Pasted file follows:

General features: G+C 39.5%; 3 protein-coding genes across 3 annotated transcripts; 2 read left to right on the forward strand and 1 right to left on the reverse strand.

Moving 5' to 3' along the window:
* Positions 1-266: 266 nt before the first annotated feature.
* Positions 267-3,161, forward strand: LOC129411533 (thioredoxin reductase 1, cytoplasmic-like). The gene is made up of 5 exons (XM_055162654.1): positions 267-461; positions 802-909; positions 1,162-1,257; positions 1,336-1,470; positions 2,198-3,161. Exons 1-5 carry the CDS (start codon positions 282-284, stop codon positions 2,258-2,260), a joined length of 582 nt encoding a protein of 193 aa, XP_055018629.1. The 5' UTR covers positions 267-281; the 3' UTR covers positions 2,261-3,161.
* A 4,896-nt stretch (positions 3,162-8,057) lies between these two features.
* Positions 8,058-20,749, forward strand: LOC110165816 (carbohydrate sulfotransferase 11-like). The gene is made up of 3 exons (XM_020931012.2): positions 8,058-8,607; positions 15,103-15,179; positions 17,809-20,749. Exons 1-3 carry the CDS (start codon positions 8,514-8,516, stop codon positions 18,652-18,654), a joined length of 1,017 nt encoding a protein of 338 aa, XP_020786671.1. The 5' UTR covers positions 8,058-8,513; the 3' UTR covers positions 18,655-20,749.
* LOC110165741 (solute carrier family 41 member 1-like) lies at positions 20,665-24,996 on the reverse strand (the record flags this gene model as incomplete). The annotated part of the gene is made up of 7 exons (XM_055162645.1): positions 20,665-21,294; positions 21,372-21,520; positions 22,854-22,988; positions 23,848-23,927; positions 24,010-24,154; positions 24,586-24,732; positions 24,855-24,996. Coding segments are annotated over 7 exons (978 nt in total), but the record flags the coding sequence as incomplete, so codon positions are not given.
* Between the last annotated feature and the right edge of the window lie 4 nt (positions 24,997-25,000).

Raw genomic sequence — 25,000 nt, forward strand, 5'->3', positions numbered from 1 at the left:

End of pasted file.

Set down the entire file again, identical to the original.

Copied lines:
General features: G+C 39.5%; 3 protein-coding genes across 3 annotated transcripts; 2 read left to right on the forward strand and 1 right to left on the reverse strand.

Moving 5' to 3' along the window:
* Positions 1-266: 266 nt before the first annotated feature.
* Positions 267-3,161, forward strand: LOC129411533 (thioredoxin reductase 1, cytoplasmic-like). The gene is made up of 5 exons (XM_055162654.1): positions 267-461; positions 802-909; positions 1,162-1,257; positions 1,336-1,470; positions 2,198-3,161. Exons 1-5 carry the CDS (start codon positions 282-284, stop codon positions 2,258-2,260), a joined length of 582 nt encoding a protein of 193 aa, XP_055018629.1. The 5' UTR covers positions 267-281; the 3' UTR covers positions 2,261-3,161.
* A 4,896-nt stretch (positions 3,162-8,057) lies between these two features.
* Positions 8,058-20,749, forward strand: LOC110165816 (carbohydrate sulfotransferase 11-like). The gene is made up of 3 exons (XM_020931012.2): positions 8,058-8,607; positions 15,103-15,179; positions 17,809-20,749. Exons 1-3 carry the CDS (start codon positions 8,514-8,516, stop codon positions 18,652-18,654), a joined length of 1,017 nt encoding a protein of 338 aa, XP_020786671.1. The 5' UTR covers positions 8,058-8,513; the 3' UTR covers positions 18,655-20,749.
* LOC110165741 (solute carrier family 41 member 1-like) lies at positions 20,665-24,996 on the reverse strand (the record flags this gene model as incomplete). The annotated part of the gene is made up of 7 exons (XM_055162645.1): positions 20,665-21,294; positions 21,372-21,520; positions 22,854-22,988; positions 23,848-23,927; positions 24,010-24,154; positions 24,586-24,732; positions 24,855-24,996. Coding segments are annotated over 7 exons (978 nt in total), but the record flags the coding sequence as incomplete, so codon positions are not given.
* Between the last annotated feature and the right edge of the window lie 4 nt (positions 24,997-25,000).

Raw genomic sequence — 25,000 nt, forward strand, 5'->3', positions numbered from 1 at the left: